“Your iPhone Is Tracking Your Every Move”
“Surprise! Your iPhone Is Tracking Your Every Move”
“Is iPhone tracking you without you knowing?”
“Researchers discover iPhone secretly tracks location history”
While the issue has come, been solved, gone and been forgotten, it is an important case study. The Internet is a crazy place full of rumors, lies and (on occasion) some real information about how social media still gaining traction on the ratio of signal to noise is growing. One of the most recent examples of the Internet doing more bad than good is the whole fiasco of iPhone tracking.
First, an aside on what the whole issue was: Some researchers discovered a file that stores information about where your phone (and by extension, you) have been. This file was easily accessible to anyone who knew where to look. And the researchers knew where to look. They released an application that visualized this information in a very scary way: a map–a map with lots of little dots showing all of the places you’d been.
In reality, this isn’t really all that worrying. To actually get to the file someone would a) have to want to, b) know where to look and c) actually have access to your computer. The last one is the biggie: someone would have to either know how to log into your computer or do some “hacking” to get to the file.
Unlike many of the rumors, your location was never transmitted to Apple, advertisers, top-secret government organizations out to get you or anyone else for that matter.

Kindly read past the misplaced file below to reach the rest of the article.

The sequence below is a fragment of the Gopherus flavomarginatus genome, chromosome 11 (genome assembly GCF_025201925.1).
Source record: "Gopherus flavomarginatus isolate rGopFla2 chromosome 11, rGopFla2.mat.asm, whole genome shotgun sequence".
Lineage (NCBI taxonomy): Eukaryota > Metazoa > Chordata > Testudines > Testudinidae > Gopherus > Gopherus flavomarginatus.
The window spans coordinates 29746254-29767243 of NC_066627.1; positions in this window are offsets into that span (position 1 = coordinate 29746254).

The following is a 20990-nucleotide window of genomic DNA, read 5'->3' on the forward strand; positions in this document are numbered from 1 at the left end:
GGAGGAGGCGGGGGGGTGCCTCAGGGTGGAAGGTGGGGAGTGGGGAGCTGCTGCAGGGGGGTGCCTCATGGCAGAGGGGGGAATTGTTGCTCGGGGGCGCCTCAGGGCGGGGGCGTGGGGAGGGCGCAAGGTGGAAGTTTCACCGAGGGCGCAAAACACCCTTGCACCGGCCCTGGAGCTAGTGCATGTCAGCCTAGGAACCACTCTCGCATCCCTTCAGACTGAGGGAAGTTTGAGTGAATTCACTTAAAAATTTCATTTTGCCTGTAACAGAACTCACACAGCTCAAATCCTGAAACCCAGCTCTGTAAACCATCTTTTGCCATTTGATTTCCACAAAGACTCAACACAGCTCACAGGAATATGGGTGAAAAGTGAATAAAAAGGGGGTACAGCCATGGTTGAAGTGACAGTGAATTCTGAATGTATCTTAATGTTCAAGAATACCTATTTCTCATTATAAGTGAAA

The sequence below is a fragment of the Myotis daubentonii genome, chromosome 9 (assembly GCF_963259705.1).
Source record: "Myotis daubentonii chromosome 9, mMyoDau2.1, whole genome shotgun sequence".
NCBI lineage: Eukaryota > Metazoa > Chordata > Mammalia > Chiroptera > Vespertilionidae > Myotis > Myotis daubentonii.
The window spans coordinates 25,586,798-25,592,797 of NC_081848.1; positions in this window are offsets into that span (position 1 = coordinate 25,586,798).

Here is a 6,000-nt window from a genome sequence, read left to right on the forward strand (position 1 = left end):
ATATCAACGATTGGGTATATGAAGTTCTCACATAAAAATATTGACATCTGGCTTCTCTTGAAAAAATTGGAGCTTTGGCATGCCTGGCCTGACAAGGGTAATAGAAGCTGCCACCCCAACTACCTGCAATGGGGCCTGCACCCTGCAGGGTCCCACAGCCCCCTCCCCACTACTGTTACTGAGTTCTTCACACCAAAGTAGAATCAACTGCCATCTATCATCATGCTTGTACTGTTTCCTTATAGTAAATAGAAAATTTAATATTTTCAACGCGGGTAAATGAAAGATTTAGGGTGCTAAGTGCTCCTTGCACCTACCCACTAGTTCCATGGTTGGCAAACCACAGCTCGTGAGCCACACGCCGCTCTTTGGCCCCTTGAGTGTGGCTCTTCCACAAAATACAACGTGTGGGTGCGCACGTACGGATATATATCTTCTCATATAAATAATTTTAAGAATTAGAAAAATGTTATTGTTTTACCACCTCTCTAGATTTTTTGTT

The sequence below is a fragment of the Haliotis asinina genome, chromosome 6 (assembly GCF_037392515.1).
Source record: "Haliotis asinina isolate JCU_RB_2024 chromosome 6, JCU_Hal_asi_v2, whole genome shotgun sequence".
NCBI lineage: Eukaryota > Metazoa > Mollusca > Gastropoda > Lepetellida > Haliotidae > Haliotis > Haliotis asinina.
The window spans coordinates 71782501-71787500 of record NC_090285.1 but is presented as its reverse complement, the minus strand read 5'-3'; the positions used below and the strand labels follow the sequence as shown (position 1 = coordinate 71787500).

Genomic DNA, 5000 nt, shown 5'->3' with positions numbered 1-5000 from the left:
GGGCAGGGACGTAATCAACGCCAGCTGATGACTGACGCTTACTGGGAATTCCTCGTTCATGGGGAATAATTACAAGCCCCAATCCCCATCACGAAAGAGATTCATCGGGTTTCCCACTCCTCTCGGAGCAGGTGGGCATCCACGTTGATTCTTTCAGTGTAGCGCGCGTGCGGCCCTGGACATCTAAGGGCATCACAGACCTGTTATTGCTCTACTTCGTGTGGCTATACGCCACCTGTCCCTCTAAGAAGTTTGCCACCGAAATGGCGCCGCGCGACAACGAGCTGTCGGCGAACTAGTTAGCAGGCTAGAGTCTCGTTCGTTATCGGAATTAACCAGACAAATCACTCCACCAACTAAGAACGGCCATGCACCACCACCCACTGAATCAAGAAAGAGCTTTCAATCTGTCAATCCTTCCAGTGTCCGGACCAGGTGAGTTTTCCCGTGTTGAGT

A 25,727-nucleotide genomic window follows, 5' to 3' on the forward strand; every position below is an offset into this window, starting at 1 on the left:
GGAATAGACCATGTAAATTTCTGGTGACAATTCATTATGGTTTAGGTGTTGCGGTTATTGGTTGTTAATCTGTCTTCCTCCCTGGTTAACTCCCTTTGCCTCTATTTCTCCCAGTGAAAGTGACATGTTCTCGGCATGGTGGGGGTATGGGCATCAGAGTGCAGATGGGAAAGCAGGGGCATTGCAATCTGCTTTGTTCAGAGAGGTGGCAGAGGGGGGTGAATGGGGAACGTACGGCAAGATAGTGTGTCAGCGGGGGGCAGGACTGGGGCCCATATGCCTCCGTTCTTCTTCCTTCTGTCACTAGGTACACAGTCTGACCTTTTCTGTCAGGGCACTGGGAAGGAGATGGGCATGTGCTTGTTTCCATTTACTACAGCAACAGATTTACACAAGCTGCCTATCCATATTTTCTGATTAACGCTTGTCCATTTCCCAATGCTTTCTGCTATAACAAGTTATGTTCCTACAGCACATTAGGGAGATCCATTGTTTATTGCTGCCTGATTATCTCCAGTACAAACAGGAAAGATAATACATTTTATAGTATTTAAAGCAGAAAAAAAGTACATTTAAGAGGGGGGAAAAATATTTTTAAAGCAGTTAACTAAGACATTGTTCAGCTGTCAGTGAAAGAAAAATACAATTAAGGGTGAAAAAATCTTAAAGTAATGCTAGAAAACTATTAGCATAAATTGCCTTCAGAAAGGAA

Of course, the Internet doesn’t care about that! The Internet read a headline like the ones above and freaked out. This led to everyone on every social media platform known to man to post about how your trusted iPhone was tracking you. This led to everyone else to re-tweet, re-blog or just tell their friends in real life that their shiny iPhone was tracking them. This continued until someone decided that this information was being sent back to the mothership, which started the whole cycle over again.
For a while it was kind of fun to watch: starting off mundane to full-scale panic and back to mundane. After a long while someone found the original source of the information, a little website that hosted the original application. Some information that would have been useful to know was also stumbled upon–that as soon as the tracking began, it ended. News sites and blogs posted updates to the story that cleared things up, and those stories got pushed across the vast sea of the Internet.
At the end of the day, it all really comes back to what your mother always told you, you can’t believe everything you see on TV. This holds true as ever and maybe even more so online. Stories like this are always coming and going. This wasn’t the first, nor will it be the last. But whenever you see something that is going to shake the very foundations of the information rich world we live in, take a moment, do some research, and find out the truth before passing it on.
Just as one final note for those of you reaching for a paper bag: Apple issued an update that fixes everything. So, breathe a sigh of relief.